> commentary on Isaiah 11.
      > > Mary, as I read your book I found myself at once excited by
      > > the observations and conclusions you were making and
      > > frustrated by the fact that you were apparently summarizing a
      > > considerable amount of scholarship, but providing the reader
      > > (in this case, me) with very few footnotes to identify whose
      > > ideas you were summarizing.
      > Tom there is no other scholarship on this to my knowledge.
      > It's a connection i am making because the Zechariah text is
      > the only passage in the OT to actually name the builder of
      > the new Temple. The similarity in meaning between ZMH
      > and NRZ led me to hypothesise a link being made by the
      > evangelist to capitalise on the Nazareth traditions found in the
      > synoptics but to use this in a radically different way so that
      > in the FG the place Nazareth does not feature as Jesus' place
      > of origins. Instead the word Nazarene is used only in the
      > Passion as a title, and even called a title. Given the Temple
      > emphasis I found running through the Gospel text I drew
      > the conclusion that the title NZR used on the cross is an allusion
      > to the Temple builder of Zechariah by association with the
      > Branch of Jesse in Isaiah. This was a hypothetical link that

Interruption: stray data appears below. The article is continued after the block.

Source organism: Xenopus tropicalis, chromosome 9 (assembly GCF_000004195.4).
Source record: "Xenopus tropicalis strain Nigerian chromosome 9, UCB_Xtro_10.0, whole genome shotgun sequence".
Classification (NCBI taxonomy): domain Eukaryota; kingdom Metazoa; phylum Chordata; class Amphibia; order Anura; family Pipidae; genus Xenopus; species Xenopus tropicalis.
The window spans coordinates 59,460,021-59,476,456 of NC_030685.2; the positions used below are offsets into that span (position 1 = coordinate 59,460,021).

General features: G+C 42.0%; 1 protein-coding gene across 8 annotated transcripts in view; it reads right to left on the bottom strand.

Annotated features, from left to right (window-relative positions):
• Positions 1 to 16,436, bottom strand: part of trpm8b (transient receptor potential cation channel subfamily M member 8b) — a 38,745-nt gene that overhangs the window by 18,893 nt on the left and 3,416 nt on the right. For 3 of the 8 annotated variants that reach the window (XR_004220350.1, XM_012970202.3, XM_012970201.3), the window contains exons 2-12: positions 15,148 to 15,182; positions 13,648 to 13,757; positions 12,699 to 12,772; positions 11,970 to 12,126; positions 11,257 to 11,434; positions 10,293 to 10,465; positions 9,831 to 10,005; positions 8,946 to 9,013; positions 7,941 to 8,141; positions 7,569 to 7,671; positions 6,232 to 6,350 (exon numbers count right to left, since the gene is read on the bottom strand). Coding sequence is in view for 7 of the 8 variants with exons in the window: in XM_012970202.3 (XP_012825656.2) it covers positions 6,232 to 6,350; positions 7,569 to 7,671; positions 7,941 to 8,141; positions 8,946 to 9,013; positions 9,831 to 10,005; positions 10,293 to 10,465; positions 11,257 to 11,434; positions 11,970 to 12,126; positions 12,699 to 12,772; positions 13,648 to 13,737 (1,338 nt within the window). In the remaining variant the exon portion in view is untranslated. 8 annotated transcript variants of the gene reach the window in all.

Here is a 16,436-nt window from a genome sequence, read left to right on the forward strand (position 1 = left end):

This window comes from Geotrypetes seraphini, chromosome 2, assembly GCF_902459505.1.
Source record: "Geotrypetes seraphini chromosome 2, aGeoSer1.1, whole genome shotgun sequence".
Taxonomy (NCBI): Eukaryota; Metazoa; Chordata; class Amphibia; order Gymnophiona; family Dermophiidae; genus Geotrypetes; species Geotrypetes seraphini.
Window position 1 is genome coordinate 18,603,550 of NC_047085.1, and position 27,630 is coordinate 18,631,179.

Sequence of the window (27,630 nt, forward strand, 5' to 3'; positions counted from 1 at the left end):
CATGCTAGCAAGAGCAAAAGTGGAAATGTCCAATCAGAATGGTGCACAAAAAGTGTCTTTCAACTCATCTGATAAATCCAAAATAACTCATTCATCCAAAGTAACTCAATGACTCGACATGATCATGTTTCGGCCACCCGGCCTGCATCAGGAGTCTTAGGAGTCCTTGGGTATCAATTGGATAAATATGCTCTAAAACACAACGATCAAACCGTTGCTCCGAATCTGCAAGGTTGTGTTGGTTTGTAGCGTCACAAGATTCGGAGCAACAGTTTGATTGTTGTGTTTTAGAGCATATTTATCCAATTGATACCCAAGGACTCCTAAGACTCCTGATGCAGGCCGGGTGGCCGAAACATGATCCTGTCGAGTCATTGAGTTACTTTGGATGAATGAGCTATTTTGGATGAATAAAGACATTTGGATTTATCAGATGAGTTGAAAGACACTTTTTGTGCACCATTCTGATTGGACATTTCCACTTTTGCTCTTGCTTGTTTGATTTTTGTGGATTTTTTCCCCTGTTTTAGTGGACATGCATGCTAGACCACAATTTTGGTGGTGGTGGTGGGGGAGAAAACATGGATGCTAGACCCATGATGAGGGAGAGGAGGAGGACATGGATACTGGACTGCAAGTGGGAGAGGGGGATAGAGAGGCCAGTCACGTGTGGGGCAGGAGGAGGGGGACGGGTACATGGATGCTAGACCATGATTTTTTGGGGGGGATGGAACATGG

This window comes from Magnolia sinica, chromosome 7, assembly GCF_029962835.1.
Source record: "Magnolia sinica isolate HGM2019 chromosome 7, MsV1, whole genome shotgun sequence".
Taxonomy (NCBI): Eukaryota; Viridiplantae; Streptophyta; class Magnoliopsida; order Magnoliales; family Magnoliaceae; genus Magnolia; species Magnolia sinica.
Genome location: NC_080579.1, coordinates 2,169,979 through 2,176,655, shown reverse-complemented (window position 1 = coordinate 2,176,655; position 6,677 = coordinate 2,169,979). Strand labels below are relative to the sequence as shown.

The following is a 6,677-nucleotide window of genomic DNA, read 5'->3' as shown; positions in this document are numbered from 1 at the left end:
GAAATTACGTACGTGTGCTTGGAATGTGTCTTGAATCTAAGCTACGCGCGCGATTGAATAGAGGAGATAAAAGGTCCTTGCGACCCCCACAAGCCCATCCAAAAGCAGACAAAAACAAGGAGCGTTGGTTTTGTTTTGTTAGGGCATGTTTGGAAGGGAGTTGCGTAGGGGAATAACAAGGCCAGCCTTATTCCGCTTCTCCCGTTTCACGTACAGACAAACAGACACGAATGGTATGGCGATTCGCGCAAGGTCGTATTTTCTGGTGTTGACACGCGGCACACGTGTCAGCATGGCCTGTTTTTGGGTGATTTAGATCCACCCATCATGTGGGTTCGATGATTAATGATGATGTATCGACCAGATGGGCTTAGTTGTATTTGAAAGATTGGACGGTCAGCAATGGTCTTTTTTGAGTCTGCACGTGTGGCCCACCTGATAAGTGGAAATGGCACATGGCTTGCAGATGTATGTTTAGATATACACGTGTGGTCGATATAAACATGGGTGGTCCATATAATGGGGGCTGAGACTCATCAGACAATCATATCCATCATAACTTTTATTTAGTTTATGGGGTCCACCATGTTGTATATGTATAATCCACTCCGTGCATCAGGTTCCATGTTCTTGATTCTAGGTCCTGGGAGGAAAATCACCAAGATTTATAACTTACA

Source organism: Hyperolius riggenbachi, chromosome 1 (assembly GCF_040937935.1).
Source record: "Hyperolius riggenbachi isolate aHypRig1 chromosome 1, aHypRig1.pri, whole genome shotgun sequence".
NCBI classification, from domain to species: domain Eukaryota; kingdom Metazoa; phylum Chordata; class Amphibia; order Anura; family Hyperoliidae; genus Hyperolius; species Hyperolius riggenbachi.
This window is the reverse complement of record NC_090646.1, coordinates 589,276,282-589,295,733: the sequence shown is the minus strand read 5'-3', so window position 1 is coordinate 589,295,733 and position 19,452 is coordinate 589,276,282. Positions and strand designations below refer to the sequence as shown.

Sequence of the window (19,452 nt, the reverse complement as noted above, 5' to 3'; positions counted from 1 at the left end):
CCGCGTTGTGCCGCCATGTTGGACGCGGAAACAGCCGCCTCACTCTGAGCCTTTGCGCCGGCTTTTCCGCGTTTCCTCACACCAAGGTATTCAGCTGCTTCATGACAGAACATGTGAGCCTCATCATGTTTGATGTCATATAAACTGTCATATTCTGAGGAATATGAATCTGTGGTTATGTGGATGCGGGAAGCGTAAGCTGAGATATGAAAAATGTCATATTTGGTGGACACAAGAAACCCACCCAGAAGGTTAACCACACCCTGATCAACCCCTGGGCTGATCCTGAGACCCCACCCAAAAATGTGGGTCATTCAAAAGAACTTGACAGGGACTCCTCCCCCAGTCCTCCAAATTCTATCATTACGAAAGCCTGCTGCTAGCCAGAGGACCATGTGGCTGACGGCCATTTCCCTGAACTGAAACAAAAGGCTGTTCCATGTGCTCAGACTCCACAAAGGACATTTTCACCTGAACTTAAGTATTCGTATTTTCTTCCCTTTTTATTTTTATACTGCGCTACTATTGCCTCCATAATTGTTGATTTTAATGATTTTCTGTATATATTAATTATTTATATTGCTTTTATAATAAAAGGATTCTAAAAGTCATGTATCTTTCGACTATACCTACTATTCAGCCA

> I believed was operating. Later, I found a textual link in the
      > DSS proving that the NZR and ZMH terms were being used
      > interchangeably in the first century. Which offers strong
      > support to my hypothesis.
      > There has not been other work on this I can refer you to.
      > This must now be someone else's doctoral thesis to explore
      > this even further.
      > > Moreover, I found myself wanting to see more clearly how
      > > you have tied these two extraordinary ideas together. Here,
      > > for example, the question arises: Why does the adoption of
      > > the BD into Mary's family (or the adoption of Mary into the
      > > BD's family, or the adoption of the BD into the family of
      > > Jesus - and therefore into the household of God) require an
      > > understanding of the nature of the NZR sign?
      > The NZR sign identifies Jesus as the one who will build the
      > Temple. In John 2 this Temple is called my Father's House.
      > Within my book I show that the usual meaning of the term
      > 'my father's house' in the OT is never a reference to a building
      > but to people, it is the Father's household. In John 2 the
      > evangelist is already symbolising the term House by using it of
      > Temple which is then applied to the body of Jesus. Gradually
      > I argue that the text expands this to the sense of Temple as
      > household of believers. So there is a progression -
      > Temple/house of God/ building -> Temple/dwelling
      > place of God/Jesus -> Temple/household of god/believers.
      > Tom some of the other questions and issues you raise go
      > far beyond the parameters of my own enquiry and as you
      > note could be another book. It does make me think that